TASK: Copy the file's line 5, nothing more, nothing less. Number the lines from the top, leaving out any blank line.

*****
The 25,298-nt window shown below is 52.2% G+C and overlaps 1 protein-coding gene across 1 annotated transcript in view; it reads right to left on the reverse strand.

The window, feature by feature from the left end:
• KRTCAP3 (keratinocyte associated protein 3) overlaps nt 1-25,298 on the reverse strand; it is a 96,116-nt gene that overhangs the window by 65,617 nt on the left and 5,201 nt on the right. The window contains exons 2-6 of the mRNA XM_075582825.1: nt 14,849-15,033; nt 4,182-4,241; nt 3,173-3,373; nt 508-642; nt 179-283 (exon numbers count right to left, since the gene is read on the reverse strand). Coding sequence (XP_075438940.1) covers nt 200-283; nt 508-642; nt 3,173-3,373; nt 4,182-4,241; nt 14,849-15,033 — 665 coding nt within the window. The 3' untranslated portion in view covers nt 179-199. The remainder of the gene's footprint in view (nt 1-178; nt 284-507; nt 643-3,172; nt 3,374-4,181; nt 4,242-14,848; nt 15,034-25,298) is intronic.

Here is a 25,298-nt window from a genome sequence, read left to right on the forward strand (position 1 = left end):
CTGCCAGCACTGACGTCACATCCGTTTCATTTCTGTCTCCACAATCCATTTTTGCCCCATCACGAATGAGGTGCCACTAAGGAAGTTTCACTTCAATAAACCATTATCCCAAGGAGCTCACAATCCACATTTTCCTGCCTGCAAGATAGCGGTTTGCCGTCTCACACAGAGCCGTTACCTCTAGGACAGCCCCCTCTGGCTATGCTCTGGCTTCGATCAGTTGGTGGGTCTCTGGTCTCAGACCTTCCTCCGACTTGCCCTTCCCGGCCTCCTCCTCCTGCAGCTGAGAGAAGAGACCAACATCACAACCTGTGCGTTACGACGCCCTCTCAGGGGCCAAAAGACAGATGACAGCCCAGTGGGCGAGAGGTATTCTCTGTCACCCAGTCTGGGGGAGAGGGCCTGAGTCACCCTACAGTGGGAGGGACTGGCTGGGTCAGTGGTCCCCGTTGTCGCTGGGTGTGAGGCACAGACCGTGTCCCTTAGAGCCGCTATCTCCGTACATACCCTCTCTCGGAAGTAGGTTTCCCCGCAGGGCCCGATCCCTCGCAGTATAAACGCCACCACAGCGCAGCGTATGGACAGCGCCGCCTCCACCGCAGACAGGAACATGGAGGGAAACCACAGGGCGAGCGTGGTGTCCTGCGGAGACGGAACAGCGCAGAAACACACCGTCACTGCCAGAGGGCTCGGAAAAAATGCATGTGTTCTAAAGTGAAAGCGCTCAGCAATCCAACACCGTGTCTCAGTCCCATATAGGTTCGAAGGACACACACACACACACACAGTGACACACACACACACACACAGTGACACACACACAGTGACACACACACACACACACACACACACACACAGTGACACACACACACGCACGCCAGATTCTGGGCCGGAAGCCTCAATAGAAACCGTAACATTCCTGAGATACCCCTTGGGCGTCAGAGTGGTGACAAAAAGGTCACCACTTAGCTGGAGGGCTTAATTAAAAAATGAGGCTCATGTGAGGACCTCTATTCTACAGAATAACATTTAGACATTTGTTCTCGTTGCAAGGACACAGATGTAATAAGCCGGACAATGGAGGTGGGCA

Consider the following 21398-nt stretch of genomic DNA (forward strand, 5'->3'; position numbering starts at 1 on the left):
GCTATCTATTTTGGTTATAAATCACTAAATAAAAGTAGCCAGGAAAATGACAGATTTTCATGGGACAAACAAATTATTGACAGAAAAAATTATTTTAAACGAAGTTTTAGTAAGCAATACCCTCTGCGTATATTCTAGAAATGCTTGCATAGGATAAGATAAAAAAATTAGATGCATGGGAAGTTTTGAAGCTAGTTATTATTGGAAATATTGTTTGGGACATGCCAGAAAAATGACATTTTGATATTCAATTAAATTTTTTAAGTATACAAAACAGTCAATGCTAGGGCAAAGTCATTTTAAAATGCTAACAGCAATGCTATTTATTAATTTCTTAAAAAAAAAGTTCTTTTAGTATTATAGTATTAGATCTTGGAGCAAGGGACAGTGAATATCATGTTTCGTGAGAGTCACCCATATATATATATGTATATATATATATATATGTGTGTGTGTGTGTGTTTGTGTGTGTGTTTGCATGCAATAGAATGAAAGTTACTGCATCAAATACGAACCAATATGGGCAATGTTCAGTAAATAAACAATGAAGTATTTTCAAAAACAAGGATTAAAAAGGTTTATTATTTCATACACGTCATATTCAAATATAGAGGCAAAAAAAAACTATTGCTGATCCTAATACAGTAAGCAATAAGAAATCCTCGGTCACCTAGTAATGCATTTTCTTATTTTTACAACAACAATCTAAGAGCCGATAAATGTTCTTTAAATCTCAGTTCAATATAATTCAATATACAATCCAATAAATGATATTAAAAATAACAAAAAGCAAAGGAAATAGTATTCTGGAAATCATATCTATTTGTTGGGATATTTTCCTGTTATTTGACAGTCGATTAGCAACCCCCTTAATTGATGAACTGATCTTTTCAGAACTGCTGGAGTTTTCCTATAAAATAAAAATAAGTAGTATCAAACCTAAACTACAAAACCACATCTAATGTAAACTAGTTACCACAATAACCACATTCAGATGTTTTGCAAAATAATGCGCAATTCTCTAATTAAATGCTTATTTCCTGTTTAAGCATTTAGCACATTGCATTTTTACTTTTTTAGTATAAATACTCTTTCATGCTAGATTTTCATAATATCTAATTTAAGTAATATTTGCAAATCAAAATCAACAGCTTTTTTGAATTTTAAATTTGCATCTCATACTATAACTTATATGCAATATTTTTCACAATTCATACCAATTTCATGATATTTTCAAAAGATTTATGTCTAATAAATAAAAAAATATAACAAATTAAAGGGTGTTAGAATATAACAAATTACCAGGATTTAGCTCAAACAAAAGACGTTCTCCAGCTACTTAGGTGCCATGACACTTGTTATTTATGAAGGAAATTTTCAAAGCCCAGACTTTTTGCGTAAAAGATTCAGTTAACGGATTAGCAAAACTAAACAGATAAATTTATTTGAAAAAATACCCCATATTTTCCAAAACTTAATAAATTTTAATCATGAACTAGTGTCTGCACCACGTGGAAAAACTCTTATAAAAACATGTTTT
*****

CTGCCAGCACTGACGTCACATCCGTTTCATTTCTGTCTCCACAATCCATTTTTGCCCCATCACGAATGAGGTGCCACTAAGGAAGTTTCACTTCAATAAACCATTATCCCAAGGAGCTCACAATCCACATTTTCCTGCCTGCAAGATAGCGGTTTGCCGTCTCACACAGAGCCGTTACCTCTAGGACAGCCCCCTCTGGCTATGCTCTGGCTTCGATCAGTTGGTGGGTCTCTGGTCTCAGACCTTCCTCCGACTTGCCCTTCCCGGCCTCCTCCTCCTGCAGCTGAGAGAAGAGACCAACATCACAACCTGTGCGTTACGACGCCCTCTCAGGGGCCAAAAGACAGATGACAGCCCAGTGGGCGAGAGGTATTCTCTGTCACCCAGTCTGGGGGAGAGGGCCTGAGTCACCCTACAGTGGGAGGGACTGGCTGGGTCAGTGGTCCCCGTTGTCGCTGGGTGTGAGGCACAGACCGTGTCCCTTAGAGCCGCTATCTCCGTACATACCCTCTCTCGGAAGTAGGTTTCCCCGCAGGGCCCGATCCCTCGCAGTATAAACGCCACCACAGCGCAGCGTATGGACAGCGCCGCCTCCACCGCAGACAGGAACATGGAGGGAAACCACAGGGCGAGCGTGGTGTCCTGCGGAGACGGAACAGCGCAGAAACACACCGTCACTGCCAGAGGGCTCGGAAAAAATGCATGTGTTCTAAAGTGAAAGCGCTCAGCAATCCAACACCGTGTCTCAGTCCCATATAGGTTCGAAGGACACACACACACACACACAGTGACACACACACACACACACAGTGACACACACACAGTGACACACACACACACACACACACACACACACAGTGACACACACACACGCACGCCAGATTCTGGGCCGGAAGCCTCAATAGAAACCGTAACATTCCTGAGATACCCCTTGGGCGTCAGAGTGGTGACAAAAAGGTCACCACTTAGCTGGAGGGCTTAATTAAAAAATGAGGCTCATGTGAGGACCTCTATTCTACAGAATAACATTTAGACATTTGTTCTCGTTGCAAGGACACAGATGTAATAAGCCGGACAATGGAGGTGGGCA